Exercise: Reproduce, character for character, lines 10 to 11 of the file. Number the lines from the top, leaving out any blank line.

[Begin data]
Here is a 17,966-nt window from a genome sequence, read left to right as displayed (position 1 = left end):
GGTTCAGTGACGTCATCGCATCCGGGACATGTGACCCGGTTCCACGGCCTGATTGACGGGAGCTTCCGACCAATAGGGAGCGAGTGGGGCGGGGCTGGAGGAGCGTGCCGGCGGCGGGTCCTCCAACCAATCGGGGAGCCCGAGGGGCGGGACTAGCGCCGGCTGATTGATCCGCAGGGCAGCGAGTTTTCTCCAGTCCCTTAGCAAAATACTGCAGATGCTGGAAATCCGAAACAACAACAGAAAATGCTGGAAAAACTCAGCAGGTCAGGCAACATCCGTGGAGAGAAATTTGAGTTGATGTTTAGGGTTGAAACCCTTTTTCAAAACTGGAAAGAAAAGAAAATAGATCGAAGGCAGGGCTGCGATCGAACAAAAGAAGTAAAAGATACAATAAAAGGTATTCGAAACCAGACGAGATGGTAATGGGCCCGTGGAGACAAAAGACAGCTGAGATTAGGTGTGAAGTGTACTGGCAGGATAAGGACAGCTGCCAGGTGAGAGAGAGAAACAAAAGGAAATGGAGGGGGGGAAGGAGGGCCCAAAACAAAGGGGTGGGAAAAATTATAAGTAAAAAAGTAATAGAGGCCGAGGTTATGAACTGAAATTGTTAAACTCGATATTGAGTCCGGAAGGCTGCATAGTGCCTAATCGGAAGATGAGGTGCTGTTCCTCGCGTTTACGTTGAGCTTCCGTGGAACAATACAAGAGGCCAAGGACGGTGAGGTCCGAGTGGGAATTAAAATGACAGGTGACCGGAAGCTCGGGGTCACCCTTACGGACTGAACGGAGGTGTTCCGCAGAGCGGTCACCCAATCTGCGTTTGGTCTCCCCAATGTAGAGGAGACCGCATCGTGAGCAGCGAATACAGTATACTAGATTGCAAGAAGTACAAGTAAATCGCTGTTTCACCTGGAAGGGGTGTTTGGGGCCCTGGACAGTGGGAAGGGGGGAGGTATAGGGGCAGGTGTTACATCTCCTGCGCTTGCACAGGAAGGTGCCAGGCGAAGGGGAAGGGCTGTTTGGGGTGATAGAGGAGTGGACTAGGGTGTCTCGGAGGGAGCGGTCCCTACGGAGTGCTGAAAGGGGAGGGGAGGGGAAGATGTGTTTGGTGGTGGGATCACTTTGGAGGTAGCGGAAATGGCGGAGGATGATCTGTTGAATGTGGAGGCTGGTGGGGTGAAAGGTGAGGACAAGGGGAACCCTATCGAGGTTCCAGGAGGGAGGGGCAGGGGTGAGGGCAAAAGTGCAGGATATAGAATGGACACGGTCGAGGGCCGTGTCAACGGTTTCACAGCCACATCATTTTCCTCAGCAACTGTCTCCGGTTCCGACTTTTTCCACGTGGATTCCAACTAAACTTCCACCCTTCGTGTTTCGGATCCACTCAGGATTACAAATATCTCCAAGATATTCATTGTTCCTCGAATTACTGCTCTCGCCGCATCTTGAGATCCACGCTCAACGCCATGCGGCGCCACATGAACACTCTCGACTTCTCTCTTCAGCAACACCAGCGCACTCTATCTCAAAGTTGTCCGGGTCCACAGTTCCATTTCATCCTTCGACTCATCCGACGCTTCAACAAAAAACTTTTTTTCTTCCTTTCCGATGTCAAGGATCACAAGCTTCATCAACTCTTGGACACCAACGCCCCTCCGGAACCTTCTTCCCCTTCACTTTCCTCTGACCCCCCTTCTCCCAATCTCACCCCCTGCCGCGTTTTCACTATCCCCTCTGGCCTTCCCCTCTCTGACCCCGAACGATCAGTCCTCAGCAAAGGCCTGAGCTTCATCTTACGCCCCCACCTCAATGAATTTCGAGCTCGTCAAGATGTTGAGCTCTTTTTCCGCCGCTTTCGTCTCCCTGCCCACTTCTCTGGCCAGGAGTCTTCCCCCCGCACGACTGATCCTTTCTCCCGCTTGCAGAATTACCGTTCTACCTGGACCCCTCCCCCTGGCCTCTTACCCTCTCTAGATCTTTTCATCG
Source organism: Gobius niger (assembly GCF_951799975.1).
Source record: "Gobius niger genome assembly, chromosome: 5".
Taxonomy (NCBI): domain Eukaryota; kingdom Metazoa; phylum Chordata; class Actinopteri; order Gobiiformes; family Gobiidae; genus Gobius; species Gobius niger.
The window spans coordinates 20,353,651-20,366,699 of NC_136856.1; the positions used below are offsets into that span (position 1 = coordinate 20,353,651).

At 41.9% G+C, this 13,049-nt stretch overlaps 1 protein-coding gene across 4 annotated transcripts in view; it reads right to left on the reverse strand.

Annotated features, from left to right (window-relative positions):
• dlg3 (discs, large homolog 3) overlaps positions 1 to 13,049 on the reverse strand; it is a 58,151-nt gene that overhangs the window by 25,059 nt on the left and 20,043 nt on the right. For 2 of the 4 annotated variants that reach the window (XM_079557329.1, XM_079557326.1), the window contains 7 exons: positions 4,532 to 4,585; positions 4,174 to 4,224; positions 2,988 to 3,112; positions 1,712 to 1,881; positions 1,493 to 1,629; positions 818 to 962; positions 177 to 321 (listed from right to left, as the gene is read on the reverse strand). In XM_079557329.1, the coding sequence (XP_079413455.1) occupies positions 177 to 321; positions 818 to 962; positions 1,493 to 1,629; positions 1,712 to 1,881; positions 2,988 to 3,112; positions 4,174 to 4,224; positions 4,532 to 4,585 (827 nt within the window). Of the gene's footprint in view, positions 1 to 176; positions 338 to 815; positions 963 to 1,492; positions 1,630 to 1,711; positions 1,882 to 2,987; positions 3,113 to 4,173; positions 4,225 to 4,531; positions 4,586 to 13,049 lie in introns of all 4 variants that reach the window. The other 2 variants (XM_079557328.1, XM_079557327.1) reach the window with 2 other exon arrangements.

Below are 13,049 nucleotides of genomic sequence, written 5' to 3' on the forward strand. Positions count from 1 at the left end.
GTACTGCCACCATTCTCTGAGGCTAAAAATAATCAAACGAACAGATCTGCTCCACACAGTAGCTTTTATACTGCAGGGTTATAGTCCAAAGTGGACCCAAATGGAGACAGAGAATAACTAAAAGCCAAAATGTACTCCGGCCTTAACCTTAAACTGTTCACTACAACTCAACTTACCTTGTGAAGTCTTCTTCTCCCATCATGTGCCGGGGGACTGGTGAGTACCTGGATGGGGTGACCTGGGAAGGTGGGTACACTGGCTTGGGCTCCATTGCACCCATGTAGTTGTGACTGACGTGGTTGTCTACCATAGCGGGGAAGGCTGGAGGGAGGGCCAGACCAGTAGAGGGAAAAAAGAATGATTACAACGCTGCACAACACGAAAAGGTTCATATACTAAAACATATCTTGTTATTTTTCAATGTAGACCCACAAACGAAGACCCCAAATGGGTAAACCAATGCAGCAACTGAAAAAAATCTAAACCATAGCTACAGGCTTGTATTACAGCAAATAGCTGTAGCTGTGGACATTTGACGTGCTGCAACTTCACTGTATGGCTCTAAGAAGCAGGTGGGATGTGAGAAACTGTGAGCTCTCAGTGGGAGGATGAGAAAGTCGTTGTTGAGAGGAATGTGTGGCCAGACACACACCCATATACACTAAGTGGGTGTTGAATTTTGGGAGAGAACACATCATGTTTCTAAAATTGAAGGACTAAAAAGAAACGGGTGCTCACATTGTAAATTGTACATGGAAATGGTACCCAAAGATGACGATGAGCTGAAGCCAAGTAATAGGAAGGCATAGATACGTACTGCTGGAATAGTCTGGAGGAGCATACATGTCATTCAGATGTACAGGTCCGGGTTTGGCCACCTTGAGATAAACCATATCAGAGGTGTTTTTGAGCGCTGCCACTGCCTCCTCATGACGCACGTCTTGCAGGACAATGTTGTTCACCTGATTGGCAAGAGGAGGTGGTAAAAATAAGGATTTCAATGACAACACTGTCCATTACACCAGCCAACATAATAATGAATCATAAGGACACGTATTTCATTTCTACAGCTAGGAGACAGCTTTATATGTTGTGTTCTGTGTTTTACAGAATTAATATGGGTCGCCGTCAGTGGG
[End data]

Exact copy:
Below are 13,049 nucleotides of genomic sequence, written 5' to 3' on the forward strand. Positions count from 1 at the left end.
GTACTGCCACCATTCTCTGAGGCTAAAAATAATCAAACGAACAGATCTGCTCCACACAGTAGCTTTTATACTGCAGGGTTATAGTCCAAAGTGGACCCAAATGGAGACAGAGAATAACTAAAAGCCAAAATGTACTCCGGCCTTAACCTTAAACTGTTCACTACAACTCAACTTACCTTGTGAAGTCTTCTTCTCCCATCATGTGCCGGGGGACTGGTGAGTACCTGGATGGGGTGACCTGGGAAGGTGGGTACACTGGCTTGGGCTCCATTGCACCCATGTAGTTGTGACTGACGTGGTTGTCTACCATAGCGGGGAAGGCTGGAGGGAGGGCCAGACCAGTAGAGGGAAAAAAGAATGATTACAACGCTGCACAACACGAAAAGGTTCATATACTAAAACATATCTTGTTATTTTTCAATGTAGACCCACAAACGAAGACCCCAAATGGGTAAACCAATGCAGCAACTGAAAAAAATCTAAACCATAGCTACAGGCTTGTATTACAGCAAATAGCTGTAGCTGTGGACATTTGACGTGCTGCAACTTCACTGTATGGCTCTAAGAAGCAGGTGGGATGTGAGAAACTGTGAGCTCTCAGTGGGAGGATGAGAAAGTCGTTGTTGAGAGGAATGTGTGGCCAGACACACACCCATATACACTAAGTGGGTGTTGAATTTTGGGAGAGAACACATCATGTTTCTAAAATTGAAGGACTAAAAAGAAACGGGTGCTCACATTGTAAATTGTACATGGAAATGGTACCCAAAGATGACGATGAGCTGAAGCCAAGTAATAGGAAGGCATAGATACGTACTGCTGGAATAGTCTGGAGGAGCATACATGTCATTCAGATGTACAGGTCCGGGTTTGGCCACCTTGAGATAAACCATATCAGAGGTGTTTTTGAGCGCTGCCACTGCCTCCTCATGACGCACGTCTTGCAGGACAATGTTGTTCACCTGATTGGCAAGAGGAGGTGGTAAAAATAAGGATTTCAATGACAACACTGTCCATTACACCAGCCAACATAATAATGAATCATAAGGACACGTATTTCATTTCTACAGCTAGGAGACAGCTTTATATGTTGTGTTCTGTGTTTTACAGAATTAATATGGGTCGCCGTCAGTGGG